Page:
EDITORIAL: Rein in callous US airlines
IT WOULD HAVE been laughable if the episodes didn’t reaffirm what thousands of Barbadians and millions of other passengers already know.
The awful reminder: large commercial passenger airlines treat their paying passengers with disdain and callousness.
A case in point. On a recent Sunday afternoon in London, a British Airways flight bound for Barbados, with more than 200 passengers, was forced to spend five extra hours on the ground, waiting for an airline crew to make the Boeing 777 ready for the long flight to Bridgetown. How come? The airline didn’t have sufficient toilet paper and headphones on board.
“We are sorry customers were delayed after some of the items needed for the flight weren’t loaded onto the aircraft,” a BA spokesperson was quoted as saying.
The incident occurred a few weeks before a United Airlines domestic flight triggered global anger when a passenger was seen being dragged off a United States domestic flight, bloodied and mistreated after he declined to give up his seat so that United could fly an employee to the plane’s destination.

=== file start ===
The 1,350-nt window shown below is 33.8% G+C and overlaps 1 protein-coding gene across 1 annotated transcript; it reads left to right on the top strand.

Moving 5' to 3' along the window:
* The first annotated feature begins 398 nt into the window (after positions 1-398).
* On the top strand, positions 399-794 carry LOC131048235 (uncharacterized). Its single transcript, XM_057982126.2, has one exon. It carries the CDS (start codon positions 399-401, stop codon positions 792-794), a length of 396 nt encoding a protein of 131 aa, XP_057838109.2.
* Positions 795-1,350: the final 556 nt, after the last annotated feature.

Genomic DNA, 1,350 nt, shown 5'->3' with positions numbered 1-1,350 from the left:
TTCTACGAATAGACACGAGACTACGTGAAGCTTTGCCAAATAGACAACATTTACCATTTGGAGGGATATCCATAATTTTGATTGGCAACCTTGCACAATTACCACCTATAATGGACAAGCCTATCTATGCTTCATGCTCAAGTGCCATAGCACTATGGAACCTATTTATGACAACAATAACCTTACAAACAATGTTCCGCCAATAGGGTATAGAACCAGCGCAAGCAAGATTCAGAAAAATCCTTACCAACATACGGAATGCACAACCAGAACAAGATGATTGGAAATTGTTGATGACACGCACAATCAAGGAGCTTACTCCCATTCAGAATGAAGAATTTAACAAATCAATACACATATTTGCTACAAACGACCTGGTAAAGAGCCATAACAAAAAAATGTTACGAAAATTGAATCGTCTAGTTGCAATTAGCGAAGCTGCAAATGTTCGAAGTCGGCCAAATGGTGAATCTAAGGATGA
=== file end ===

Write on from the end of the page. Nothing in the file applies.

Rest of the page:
But United wasn’t alone.
A few days later, an American Airlines male flight attendant brought a mother to tears after the employee violently took a stroller from the woman who was carrying her baby on the flight, hitting her but missing the baby. And when a man on the plane rose to the mother’s defence, the crew member was overheard confronting the passenger, daring him to “come on hit me”.
They are but a handful of the distasteful episodes that mask a simple truth: mistreatment of customers by airlines is widespread, and much of it can be traced to airlines overbooking flights by selling the same seat to different people; and they are allowed to get away with it. In addition, the culture allows employees to behave as if they are doing us a favour by allowing us to board their flights.
BA, United, American and Delta were forced to apologise to passengers after global uproars blew up in their faces, underscoring the depth of the problem. What the carriers do is nickel and dime economy class passengers by charging extra for everything, packing passengers into crowded rows like sardines and reducing flight crews and leg room. They are making money hands over fist and don’t give a damn.
Whatever happened to the idea that the customer comes first?
The airlines aren’t the only ones to blame. The aviation regulators in North America allow these major carriers to do as they please just as long as they adhere to safety regulations designed to thwart terrorists.
It’s time for stiffer action and punishment on carriers for their transgressions.
That’s why JetBlue and its CEO, Robin Hayes, deserve kudos for the quality of their inflight service, having taken note that “for many years, the US carriers were notorious for giving poor service” and imposing high fares.
At least there is hope.